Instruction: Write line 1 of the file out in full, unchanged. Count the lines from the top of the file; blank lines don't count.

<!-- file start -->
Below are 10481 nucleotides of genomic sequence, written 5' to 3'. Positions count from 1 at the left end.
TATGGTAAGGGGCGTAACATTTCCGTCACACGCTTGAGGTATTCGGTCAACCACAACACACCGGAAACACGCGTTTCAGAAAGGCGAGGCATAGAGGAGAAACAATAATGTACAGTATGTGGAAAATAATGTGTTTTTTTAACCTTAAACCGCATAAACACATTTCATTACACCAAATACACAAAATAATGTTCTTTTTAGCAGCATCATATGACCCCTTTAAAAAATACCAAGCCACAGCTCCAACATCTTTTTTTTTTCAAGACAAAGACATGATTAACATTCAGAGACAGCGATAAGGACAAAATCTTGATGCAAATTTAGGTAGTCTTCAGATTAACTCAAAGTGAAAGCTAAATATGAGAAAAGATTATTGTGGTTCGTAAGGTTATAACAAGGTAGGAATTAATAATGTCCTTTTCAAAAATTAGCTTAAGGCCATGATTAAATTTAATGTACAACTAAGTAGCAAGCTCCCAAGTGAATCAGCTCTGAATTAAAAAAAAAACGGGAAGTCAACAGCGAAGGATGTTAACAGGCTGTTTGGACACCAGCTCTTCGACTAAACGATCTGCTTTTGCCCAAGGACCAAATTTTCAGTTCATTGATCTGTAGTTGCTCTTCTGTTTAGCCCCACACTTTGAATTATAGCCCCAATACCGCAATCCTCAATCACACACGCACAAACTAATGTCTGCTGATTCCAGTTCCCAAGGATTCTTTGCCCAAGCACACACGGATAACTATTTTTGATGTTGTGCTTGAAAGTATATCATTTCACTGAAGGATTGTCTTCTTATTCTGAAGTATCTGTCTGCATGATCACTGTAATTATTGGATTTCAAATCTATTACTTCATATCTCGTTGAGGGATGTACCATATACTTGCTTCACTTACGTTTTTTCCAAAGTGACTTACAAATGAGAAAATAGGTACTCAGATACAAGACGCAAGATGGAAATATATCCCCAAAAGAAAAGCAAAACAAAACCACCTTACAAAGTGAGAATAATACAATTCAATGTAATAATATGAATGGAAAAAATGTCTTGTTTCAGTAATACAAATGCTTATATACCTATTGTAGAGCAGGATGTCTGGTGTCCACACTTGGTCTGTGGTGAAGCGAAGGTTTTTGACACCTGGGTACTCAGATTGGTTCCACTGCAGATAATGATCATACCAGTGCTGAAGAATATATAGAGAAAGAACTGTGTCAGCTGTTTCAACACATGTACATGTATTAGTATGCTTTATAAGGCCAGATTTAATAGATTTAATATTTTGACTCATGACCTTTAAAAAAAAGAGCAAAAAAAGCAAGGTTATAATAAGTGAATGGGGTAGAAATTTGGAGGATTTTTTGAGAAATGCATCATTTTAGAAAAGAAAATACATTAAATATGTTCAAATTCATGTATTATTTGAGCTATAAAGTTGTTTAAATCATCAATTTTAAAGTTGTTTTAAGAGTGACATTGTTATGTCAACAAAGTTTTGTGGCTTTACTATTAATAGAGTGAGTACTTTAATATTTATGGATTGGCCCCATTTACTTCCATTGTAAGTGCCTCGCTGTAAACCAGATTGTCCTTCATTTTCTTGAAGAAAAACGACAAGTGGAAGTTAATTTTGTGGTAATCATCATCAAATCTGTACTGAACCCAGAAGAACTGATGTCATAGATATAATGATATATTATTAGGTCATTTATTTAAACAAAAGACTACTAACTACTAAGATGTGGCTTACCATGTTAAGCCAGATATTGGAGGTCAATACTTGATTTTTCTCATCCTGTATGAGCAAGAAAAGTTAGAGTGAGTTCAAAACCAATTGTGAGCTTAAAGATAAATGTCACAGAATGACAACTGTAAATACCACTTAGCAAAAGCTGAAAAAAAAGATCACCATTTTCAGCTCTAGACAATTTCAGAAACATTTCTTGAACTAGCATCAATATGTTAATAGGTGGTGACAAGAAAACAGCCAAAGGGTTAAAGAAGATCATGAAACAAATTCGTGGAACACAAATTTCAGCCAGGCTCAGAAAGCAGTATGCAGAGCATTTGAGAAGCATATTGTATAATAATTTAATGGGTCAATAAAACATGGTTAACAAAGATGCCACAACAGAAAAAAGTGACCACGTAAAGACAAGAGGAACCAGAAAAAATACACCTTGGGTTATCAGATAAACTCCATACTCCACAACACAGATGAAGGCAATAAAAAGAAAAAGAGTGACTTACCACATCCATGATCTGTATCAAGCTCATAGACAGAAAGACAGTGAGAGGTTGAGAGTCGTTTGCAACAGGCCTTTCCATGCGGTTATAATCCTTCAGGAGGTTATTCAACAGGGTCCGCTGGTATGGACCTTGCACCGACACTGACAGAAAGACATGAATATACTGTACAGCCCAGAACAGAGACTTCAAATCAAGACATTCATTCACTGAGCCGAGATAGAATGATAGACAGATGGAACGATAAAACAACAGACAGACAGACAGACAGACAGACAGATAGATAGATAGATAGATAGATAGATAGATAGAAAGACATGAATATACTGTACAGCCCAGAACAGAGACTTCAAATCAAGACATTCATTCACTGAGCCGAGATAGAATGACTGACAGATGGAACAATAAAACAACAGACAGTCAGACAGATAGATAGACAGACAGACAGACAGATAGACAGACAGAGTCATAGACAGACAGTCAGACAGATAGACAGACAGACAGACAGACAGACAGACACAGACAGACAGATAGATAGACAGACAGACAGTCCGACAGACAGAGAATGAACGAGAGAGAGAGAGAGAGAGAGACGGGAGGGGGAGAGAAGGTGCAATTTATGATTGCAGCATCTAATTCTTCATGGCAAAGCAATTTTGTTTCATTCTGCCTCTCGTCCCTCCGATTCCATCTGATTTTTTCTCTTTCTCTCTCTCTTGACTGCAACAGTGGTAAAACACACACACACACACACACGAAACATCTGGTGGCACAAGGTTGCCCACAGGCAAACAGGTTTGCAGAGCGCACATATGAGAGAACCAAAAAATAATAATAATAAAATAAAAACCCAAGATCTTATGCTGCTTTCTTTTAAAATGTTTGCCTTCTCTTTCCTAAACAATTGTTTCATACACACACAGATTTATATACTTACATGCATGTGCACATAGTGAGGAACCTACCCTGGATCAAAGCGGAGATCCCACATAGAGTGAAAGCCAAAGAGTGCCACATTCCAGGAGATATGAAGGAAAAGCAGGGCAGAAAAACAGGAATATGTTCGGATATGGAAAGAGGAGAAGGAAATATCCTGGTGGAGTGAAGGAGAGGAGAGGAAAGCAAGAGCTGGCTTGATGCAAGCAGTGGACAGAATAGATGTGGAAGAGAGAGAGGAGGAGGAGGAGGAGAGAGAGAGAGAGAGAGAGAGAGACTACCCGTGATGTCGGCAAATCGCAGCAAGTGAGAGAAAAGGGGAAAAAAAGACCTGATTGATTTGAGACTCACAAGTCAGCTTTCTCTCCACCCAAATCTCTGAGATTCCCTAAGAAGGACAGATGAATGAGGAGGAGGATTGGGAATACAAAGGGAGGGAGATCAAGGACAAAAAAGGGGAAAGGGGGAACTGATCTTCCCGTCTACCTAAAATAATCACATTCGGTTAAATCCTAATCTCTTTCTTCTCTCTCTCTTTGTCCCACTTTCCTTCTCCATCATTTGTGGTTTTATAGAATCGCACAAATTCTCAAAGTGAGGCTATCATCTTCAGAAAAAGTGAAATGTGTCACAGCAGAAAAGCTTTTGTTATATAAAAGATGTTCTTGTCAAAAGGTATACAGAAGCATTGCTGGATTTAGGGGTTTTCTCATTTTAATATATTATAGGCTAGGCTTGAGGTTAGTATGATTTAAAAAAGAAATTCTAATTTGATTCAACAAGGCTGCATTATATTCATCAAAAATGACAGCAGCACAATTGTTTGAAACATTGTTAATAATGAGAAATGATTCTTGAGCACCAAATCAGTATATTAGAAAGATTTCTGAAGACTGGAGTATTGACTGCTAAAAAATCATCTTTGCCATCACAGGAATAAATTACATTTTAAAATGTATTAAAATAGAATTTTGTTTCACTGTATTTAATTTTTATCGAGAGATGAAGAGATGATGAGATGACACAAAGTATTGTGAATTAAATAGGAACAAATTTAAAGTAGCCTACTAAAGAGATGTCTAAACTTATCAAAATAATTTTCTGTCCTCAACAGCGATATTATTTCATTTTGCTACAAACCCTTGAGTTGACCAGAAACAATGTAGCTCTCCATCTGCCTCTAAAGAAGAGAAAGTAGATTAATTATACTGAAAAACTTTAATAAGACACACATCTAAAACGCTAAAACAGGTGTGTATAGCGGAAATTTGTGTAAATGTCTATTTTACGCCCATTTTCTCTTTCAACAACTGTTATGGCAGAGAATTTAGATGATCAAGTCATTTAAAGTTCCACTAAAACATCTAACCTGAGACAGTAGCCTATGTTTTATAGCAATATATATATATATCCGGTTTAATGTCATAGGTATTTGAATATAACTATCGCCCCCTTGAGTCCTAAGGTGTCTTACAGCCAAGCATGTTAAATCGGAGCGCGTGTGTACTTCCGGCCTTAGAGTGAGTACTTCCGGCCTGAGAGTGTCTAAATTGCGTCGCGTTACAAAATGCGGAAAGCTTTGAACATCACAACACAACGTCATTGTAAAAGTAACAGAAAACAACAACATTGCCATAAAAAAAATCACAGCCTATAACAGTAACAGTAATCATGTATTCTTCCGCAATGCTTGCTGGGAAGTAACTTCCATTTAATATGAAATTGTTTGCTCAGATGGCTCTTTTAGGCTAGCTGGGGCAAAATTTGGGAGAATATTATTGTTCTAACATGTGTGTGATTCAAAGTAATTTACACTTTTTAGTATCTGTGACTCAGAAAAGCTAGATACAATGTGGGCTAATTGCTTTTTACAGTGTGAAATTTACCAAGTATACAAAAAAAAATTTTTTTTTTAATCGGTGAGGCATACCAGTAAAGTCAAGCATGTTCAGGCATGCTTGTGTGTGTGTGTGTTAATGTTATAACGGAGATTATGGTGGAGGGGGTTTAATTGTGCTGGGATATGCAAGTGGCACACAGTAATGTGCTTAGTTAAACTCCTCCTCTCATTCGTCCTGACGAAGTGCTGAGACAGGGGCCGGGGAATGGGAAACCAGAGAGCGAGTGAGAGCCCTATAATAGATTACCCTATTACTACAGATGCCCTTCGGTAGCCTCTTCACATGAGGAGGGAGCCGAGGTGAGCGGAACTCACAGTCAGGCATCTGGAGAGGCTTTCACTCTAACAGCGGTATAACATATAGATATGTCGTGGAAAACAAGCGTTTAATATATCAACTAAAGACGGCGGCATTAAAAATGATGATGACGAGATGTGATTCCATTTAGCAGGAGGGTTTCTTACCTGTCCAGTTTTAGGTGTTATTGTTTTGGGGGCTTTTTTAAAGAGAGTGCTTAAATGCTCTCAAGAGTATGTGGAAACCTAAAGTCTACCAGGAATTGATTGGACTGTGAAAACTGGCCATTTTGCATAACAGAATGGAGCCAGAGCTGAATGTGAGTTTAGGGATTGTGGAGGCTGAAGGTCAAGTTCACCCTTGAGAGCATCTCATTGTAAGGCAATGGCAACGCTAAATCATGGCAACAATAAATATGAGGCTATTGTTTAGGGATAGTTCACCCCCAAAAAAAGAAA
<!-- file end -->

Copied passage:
Below are 10481 nucleotides of genomic sequence, written 5' to 3'. Positions count from 1 at the left end.